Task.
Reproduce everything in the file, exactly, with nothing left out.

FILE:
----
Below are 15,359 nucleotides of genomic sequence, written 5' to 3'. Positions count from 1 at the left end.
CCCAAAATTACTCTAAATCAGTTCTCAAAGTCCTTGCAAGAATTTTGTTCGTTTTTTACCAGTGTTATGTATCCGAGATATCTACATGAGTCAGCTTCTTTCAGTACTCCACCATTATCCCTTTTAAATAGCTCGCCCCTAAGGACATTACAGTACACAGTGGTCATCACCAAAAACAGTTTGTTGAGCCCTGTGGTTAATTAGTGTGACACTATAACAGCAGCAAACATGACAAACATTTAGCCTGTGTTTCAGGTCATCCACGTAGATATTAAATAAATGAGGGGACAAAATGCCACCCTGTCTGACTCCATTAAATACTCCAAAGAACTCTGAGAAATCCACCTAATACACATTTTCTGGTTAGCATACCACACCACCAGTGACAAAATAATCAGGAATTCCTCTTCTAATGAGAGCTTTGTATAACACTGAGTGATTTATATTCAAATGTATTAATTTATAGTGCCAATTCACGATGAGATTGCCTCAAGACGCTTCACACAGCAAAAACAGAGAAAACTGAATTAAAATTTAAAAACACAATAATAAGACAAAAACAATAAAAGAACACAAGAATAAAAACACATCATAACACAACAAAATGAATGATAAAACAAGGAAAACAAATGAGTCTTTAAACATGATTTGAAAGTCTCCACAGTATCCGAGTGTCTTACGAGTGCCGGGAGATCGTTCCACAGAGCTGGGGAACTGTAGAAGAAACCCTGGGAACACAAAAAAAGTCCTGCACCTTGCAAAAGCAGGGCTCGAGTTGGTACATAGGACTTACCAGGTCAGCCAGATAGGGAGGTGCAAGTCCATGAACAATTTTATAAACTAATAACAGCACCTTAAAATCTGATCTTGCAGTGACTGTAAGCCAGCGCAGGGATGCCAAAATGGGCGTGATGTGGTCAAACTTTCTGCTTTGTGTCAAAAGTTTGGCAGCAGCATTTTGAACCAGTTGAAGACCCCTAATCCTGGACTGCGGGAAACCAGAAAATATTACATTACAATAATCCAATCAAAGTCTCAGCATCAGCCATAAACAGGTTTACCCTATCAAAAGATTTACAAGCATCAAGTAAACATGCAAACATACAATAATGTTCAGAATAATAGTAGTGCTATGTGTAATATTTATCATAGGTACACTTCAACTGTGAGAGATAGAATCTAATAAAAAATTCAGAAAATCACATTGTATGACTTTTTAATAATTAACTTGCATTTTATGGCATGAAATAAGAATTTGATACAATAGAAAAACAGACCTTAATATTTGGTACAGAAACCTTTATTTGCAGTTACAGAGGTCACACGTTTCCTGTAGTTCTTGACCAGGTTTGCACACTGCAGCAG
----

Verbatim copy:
Below are 15,359 nucleotides of genomic sequence, written 5' to 3'. Positions count from 1 at the left end.
CCCAAAATTACTCTAAATCAGTTCTCAAAGTCCTTGCAAGAATTTTGTTCGTTTTTTACCAGTGTTATGTATCCGAGATATCTACATGAGTCAGCTTCTTTCAGTACTCCACCATTATCCCTTTTAAATAGCTCGCCCCTAAGGACATTACAGTACACAGTGGTCATCACCAAAAACAGTTTGTTGAGCCCTGTGGTTAATTAGTGTGACACTATAACAGCAGCAAACATGACAAACATTTAGCCTGTGTTTCAGGTCATCCACGTAGATATTAAATAAATGAGGGGACAAAATGCCACCCTGTCTGACTCCATTAAATACTCCAAAGAACTCTGAGAAATCCACCTAATACACATTTTCTGGTTAGCATACCACACCACCAGTGACAAAATAATCAGGAATTCCTCTTCTAATGAGAGCTTTGTATAACACTGAGTGATTTATATTCAAATGTATTAATTTATAGTGCCAATTCACGATGAGATTGCCTCAAGACGCTTCACACAGCAAAAACAGAGAAAACTGAATTAAAATTTAAAAACACAATAATAAGACAAAAACAATAAAAGAACACAAGAATAAAAACACATCATAACACAACAAAATGAATGATAAAACAAGGAAAACAAATGAGTCTTTAAACATGATTTGAAAGTCTCCACAGTATCCGAGTGTCTTACGAGTGCCGGGAGATCGTTCCACAGAGCTGGGGAACTGTAGAAGAAACCCTGGGAACACAAAAAAAGTCCTGCACCTTGCAAAAGCAGGGCTCGAGTTGGTACATAGGACTTACCAGGTCAGCCAGATAGGGAGGTGCAAGTCCATGAACAATTTTATAAACTAATAACAGCACCTTAAAATCTGATCTTGCAGTGACTGTAAGCCAGCGCAGGGATGCCAAAATGGGCGTGATGTGGTCAAACTTTCTGCTTTGTGTCAAAAGTTTGGCAGCAGCATTTTGAACCAGTTGAAGACCCCTAATCCTGGACTGCGGGAAACCAGAAAATATTACATTACAATAATCCAATCAAAGTCTCAGCATCAGCCATAAACAGGTTTACCCTATCAAAAGATTTACAAGCATCAAGTAAACATGCAAACATACAATAATGTTCAGAATAATAGTAGTGCTATGTGTAATATTTATCATAGGTACACTTCAACTGTGAGAGATAGAATCTAATAAAAAATTCAGAAAATCACATTGTATGACTTTTTAATAATTAACTTGCATTTTATGGCATGAAATAAGAATTTGATACAATAGAAAAACAGACCTTAATATTTGGTACAGAAACCTTTATTTGCAGTTACAGAGGTCACACGTTTCCTGTAGTTCTTGACCAGGTTTGCACACTGCAGCAG